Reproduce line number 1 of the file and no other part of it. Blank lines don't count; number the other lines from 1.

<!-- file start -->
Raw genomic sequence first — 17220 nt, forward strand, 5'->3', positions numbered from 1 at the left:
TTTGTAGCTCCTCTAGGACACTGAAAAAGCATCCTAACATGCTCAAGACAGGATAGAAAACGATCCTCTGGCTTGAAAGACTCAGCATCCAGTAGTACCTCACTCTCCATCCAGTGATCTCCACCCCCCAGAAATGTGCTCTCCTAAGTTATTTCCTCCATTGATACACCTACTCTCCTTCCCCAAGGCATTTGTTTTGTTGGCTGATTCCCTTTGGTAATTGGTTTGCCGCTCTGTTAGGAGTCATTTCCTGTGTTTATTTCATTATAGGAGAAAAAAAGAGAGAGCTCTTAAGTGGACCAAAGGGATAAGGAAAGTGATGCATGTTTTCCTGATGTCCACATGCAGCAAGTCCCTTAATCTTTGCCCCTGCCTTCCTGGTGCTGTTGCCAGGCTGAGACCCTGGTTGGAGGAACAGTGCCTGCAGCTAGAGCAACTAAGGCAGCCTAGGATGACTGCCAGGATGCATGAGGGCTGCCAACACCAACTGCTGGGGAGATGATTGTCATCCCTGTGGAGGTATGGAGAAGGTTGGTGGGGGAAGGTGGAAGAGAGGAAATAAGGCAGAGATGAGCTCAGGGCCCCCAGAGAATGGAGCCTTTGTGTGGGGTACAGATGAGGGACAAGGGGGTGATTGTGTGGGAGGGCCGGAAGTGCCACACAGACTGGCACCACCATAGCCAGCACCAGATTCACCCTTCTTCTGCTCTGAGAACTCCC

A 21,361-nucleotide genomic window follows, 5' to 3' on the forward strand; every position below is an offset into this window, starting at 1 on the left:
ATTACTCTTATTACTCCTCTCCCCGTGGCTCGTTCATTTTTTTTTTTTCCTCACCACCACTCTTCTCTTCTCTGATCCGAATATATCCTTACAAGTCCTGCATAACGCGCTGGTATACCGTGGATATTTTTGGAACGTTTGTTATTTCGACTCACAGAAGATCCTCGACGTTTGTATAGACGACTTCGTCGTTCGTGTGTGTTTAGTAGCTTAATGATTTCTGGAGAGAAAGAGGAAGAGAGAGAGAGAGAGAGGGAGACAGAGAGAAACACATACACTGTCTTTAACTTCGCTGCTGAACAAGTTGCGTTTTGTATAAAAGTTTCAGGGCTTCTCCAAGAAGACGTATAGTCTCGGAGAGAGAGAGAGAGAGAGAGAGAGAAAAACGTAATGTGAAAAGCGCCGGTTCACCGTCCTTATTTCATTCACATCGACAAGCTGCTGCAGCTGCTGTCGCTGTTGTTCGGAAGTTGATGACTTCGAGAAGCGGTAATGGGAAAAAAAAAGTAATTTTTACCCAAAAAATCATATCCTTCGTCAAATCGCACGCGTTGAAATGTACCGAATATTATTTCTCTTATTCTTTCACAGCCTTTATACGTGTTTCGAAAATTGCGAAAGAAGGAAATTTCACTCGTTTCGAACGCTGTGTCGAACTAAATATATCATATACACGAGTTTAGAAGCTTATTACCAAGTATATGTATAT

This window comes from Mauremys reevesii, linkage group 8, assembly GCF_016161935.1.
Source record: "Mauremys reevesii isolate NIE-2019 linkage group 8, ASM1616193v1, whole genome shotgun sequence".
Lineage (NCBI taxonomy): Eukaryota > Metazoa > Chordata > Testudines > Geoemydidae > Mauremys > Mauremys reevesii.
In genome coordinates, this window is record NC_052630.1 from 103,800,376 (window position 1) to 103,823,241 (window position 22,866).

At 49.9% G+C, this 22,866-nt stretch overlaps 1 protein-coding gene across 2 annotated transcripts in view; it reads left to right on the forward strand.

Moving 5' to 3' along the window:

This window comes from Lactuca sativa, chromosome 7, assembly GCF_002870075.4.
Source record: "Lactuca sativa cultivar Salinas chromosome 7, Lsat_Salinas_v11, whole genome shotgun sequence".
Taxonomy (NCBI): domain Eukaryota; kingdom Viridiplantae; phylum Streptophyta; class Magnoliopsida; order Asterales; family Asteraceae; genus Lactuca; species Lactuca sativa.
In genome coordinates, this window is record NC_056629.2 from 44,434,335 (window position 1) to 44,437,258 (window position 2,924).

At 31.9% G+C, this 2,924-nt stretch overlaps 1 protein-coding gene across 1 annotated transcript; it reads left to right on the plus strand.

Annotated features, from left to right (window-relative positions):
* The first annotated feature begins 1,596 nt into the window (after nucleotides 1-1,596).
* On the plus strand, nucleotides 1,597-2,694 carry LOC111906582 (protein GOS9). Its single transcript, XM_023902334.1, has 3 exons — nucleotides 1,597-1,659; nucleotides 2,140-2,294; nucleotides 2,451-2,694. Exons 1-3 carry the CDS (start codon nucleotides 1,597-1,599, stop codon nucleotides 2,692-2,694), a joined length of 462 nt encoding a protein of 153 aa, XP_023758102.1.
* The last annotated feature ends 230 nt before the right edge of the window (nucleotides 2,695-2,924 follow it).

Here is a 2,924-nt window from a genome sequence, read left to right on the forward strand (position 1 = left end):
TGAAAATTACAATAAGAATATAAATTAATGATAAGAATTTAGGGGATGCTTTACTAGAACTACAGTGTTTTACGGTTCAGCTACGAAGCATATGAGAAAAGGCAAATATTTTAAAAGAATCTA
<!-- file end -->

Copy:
Raw genomic sequence first — 17220 nt, forward strand, 5'->3', positions numbered from 1 at the left: